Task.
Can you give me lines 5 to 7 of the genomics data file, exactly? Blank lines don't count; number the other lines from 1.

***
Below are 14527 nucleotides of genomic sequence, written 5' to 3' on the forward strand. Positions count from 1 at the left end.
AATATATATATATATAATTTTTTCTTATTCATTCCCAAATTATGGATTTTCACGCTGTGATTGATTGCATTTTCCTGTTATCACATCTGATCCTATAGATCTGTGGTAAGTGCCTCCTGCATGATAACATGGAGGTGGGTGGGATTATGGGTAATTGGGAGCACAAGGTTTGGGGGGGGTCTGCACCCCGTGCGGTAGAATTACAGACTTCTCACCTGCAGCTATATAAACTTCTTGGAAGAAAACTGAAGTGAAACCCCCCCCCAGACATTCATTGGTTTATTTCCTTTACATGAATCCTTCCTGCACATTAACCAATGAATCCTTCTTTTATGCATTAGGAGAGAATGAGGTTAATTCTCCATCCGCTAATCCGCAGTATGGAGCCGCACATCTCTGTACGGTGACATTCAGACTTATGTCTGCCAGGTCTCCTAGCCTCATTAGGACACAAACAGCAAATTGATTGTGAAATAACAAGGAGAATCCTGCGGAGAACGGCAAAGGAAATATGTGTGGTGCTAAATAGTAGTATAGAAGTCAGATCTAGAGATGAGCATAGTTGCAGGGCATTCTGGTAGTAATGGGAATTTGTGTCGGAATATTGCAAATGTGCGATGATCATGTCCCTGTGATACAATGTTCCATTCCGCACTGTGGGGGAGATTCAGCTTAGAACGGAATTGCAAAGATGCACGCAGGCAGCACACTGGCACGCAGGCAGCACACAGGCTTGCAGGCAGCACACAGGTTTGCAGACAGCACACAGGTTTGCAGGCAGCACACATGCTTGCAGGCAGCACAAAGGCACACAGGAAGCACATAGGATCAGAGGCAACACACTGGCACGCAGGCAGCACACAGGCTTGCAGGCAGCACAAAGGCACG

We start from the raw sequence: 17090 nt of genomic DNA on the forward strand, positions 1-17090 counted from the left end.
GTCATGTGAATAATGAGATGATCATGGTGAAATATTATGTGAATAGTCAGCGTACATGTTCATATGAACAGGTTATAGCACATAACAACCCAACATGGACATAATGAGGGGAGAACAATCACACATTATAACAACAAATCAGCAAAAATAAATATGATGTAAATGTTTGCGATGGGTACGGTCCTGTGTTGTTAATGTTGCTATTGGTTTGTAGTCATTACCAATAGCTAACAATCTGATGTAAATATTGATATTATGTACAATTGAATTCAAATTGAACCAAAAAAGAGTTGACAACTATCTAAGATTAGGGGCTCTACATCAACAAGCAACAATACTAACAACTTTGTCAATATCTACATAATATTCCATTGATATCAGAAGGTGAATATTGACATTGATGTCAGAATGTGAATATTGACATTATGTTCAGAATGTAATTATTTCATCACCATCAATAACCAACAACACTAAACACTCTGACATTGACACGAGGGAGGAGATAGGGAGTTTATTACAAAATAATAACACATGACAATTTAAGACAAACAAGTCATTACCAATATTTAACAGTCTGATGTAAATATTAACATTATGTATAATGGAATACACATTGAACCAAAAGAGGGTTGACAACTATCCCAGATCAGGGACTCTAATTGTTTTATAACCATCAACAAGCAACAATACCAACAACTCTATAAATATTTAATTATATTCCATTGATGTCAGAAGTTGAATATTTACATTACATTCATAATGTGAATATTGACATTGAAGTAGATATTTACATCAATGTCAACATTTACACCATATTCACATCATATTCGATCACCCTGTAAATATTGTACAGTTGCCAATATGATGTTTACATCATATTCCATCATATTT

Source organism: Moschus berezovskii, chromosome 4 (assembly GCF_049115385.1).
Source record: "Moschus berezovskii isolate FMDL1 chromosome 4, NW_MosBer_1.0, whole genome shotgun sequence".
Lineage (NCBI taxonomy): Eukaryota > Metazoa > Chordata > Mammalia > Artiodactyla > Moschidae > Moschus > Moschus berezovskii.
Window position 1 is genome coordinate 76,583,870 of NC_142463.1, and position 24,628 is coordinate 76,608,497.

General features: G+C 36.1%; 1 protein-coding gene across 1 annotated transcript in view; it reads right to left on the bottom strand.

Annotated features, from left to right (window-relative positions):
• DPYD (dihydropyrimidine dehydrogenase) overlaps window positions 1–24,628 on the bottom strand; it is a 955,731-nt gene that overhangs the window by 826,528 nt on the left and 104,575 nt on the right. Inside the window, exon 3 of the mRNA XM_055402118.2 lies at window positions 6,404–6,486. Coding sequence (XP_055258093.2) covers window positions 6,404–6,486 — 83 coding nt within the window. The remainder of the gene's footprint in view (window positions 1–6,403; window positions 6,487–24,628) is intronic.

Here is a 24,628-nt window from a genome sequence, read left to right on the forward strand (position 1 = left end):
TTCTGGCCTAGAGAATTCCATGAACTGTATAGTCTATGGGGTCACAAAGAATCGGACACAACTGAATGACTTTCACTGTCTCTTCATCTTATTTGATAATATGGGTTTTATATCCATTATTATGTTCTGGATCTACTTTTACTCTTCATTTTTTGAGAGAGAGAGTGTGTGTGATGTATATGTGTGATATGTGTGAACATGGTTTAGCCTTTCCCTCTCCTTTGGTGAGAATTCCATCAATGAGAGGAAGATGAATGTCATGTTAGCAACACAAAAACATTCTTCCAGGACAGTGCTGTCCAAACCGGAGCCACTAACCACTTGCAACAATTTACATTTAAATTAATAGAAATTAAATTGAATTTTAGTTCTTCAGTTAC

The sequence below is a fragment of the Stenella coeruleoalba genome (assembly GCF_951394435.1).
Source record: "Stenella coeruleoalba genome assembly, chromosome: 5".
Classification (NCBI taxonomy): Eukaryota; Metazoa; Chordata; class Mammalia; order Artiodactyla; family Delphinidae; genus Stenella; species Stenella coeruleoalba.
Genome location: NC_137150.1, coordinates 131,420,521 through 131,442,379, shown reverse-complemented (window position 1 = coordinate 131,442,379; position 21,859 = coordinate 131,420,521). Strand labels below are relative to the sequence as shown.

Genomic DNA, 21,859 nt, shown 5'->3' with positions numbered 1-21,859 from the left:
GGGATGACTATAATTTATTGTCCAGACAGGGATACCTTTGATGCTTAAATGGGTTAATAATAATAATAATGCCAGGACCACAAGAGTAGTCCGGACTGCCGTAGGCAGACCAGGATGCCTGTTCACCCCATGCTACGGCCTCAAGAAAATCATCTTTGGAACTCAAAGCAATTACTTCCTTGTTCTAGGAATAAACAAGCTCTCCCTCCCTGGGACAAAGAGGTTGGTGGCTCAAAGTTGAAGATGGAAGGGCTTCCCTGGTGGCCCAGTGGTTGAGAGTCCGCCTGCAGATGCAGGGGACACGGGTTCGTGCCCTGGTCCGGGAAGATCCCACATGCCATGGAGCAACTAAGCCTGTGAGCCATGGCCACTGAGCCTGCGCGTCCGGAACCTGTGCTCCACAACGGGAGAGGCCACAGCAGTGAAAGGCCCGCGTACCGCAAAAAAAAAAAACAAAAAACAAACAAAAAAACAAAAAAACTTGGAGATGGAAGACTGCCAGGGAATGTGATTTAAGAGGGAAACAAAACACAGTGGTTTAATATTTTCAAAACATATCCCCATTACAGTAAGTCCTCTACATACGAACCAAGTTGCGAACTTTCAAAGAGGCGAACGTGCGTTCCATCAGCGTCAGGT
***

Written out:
Source organism: Moschus berezovskii, chromosome 4 (assembly GCF_049115385.1).
Source record: "Moschus berezovskii isolate FMDL1 chromosome 4, NW_MosBer_1.0, whole genome shotgun sequence".
Lineage (NCBI taxonomy): Eukaryota > Metazoa > Chordata > Mammalia > Artiodactyla > Moschidae > Moschus > Moschus berezovskii.